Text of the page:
The studied parameters in this work will aim to follow a Gaussian (normal) distribution and they will be verified by the Shapiro-Wilk test. Where the data are not parametric, they will be transformed by using a logarithm or any other math transformation into normally distributed data. In this manner, parametric methods will be used in order to detect the differences among the groups. In order to show the actual distribution of the measured data, a graph based on the mean values and standard deviations will be used. For the data analyses, SPSS StatisticsTM Version 22 Software (IBM, Armonk, NY, USA) will be used. The statistical analyses will be realised by using analysis of variance (ANOVA): this will include the repeated measures as well as the within- and between-group interactions since three groups will be studied and each group will be measured before and after the oral-hygiene procedures. The frequencies of VAP occurrence will be measured in the two groups: (1) the most effective procedures found in phase 1 group and (2) the mechanical cleaning with filtered water group. The chi-square test will be used to verify the difference between the observed frequencies. The significance level for all of the tests will be p < 0.05. The results of this study will be published in an international journal.
Some studies have suggested that inefficient oral hygiene and VAP are related [6, 8, 55,56,57,58]. Hua et al. recently concluded in a systematic review that oral hygiene reduces the risk of developing VAP from 25% to about 19%. Nonetheless, no differences in the outcomes of mortality, the duration of the mechanical ventilations, or the duration of ICU stay were detected . This protocol will aim to specifically verify the efficacy of PDT in the context of an ICU, when considering that a more effective oral-hygiene protocol can reduce VAP incidence. This can help in a patient’s recovery, reducing their ICU stay, together with the treatment costs to the Brazilian public health system. Besides, it is known that critically ill patients, such as ICU inpatients, present a different oral microbiome, mostly composed of Gram-negative bacteria and Staphylococcus aureus, being distinct from healthy individuals, who present higher levels of Gram-positive bacteria such as Streptococcus viridans [60, 61].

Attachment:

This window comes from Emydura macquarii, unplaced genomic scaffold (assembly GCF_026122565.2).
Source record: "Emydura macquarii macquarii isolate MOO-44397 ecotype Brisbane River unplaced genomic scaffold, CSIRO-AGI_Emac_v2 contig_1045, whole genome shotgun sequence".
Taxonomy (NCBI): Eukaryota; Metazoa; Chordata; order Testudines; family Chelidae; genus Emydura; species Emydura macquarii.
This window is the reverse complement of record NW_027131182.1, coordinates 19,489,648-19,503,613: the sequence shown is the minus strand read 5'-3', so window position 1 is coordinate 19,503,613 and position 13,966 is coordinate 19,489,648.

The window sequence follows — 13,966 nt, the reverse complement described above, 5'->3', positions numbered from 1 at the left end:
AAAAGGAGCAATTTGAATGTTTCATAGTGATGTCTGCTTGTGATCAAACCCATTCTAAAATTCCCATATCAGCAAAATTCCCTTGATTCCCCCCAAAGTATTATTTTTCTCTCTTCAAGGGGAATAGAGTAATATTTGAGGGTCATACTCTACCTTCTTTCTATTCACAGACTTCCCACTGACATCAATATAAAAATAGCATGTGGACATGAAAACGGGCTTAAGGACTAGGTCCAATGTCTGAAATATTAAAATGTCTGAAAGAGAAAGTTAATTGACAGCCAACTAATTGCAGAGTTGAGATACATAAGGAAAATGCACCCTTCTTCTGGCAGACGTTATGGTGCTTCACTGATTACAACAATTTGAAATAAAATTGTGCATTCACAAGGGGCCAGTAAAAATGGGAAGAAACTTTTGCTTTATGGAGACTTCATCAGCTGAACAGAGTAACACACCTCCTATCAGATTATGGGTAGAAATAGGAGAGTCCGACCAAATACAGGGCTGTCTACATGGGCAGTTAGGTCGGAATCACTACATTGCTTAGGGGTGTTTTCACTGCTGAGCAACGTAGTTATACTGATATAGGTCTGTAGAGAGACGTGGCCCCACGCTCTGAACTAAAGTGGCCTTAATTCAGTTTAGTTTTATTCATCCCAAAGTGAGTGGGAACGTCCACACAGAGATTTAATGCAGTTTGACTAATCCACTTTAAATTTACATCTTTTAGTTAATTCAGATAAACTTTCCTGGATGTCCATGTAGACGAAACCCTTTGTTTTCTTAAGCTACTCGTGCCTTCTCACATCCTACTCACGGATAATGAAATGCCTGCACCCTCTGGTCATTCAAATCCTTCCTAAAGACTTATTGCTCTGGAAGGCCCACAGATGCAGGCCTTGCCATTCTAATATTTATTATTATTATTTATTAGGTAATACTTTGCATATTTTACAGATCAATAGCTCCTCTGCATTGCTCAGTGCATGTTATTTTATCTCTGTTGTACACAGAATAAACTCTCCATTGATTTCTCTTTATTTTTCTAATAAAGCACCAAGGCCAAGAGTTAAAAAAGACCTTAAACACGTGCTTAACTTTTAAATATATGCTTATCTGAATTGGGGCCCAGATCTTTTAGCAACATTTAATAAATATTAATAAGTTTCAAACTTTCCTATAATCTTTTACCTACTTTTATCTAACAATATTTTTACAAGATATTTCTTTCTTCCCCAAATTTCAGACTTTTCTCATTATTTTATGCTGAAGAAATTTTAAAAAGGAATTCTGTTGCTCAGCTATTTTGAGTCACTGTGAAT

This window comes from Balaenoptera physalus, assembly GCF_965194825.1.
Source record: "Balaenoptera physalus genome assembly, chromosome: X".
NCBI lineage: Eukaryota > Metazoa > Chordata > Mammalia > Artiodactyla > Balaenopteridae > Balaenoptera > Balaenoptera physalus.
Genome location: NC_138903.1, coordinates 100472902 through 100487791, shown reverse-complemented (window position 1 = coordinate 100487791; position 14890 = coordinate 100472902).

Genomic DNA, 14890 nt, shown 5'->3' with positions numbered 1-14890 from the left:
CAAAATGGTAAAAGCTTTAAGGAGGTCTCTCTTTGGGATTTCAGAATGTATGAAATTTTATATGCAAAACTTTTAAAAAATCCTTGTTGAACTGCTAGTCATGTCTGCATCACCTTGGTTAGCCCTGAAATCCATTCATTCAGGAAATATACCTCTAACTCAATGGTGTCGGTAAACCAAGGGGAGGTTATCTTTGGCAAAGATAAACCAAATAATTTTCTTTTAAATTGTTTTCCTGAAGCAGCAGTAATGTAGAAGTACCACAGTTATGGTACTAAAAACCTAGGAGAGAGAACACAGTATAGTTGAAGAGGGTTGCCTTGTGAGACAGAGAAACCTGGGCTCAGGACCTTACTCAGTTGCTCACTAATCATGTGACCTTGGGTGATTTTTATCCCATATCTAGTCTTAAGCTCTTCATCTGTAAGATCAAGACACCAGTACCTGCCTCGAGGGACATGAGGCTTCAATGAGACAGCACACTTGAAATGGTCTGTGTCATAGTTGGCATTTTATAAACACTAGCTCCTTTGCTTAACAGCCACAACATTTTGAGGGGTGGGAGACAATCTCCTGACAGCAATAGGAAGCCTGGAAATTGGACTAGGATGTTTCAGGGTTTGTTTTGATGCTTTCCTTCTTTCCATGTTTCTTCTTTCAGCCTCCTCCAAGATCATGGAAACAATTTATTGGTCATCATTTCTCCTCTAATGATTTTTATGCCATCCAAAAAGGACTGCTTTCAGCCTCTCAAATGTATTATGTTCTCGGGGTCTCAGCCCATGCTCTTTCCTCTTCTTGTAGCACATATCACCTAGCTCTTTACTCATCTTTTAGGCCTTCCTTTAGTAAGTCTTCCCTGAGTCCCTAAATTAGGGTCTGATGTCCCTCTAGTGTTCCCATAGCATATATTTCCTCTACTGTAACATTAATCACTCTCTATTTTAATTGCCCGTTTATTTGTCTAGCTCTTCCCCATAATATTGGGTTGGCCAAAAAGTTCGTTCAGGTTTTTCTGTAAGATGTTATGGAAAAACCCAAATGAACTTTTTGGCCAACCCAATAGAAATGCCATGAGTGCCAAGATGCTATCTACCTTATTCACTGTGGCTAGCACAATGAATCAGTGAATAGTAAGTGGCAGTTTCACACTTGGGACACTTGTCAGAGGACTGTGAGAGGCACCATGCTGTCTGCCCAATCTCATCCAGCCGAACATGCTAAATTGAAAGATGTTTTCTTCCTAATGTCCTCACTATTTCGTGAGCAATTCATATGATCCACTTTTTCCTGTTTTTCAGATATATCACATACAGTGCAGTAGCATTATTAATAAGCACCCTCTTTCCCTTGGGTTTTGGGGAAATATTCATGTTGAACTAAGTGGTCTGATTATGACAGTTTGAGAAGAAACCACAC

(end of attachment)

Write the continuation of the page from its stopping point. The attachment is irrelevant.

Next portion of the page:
Chlorhexidine has been considered to be the ‘gold standard’ for oral hygiene in an ICU. However, it has also been associated with bacterial resistance. Due to the known PDT effects against different microorganisms and the absence of a microorganism resistance, this appears to be an interesting possibility. Some studies have shown that an MB vehicle can affect the efficacy of PDT [45, 46, 49]. Due to these facts, the study design will include the treatment that is considered to be the gold standard, together with PDT comprising two different vehicles for MB.
The Hospital Assembly of Mandaqui is a public hospital in the city of São Paulo, Brazil. The ICU receives some adult patients suffering from polytrauma. However, most of the patients are older people and are edentulous individuals. Due to the known differences between oral microbiota and edentulous and dentate individuals [4, 62], the panorama of inpatients in the hospital where this study is going to be conducted will only include those edentulous individuals in this protocol. Since different pathogens can co-exist in the same patient, the use of specific selective media to grow and count colonies would be expensive and time consuming. Therefore, our proposal is to perform the quantification by PCR when using a universal (16S) primer which can identify the total bacteria count. However, bacterial quantification by PCR can be puzzling, since the DNA of both live and dead bacteria would be measured together, generating conflicting results . Bacterial quantification by PCR when using PMA achieves the selective detection of living bacteria by an easier method and is an innovation in terms of the analysis of patient samples in phase 1 of this study. PMA can be used as a viability marker as it is a chemical that crosses the dead cell membrane and when it is exposed to light, it intercalates the DNA strands, preventing their amplification. PMA allows for good results for different bacterial species in different types of samples [50, 64,65,66,67,68].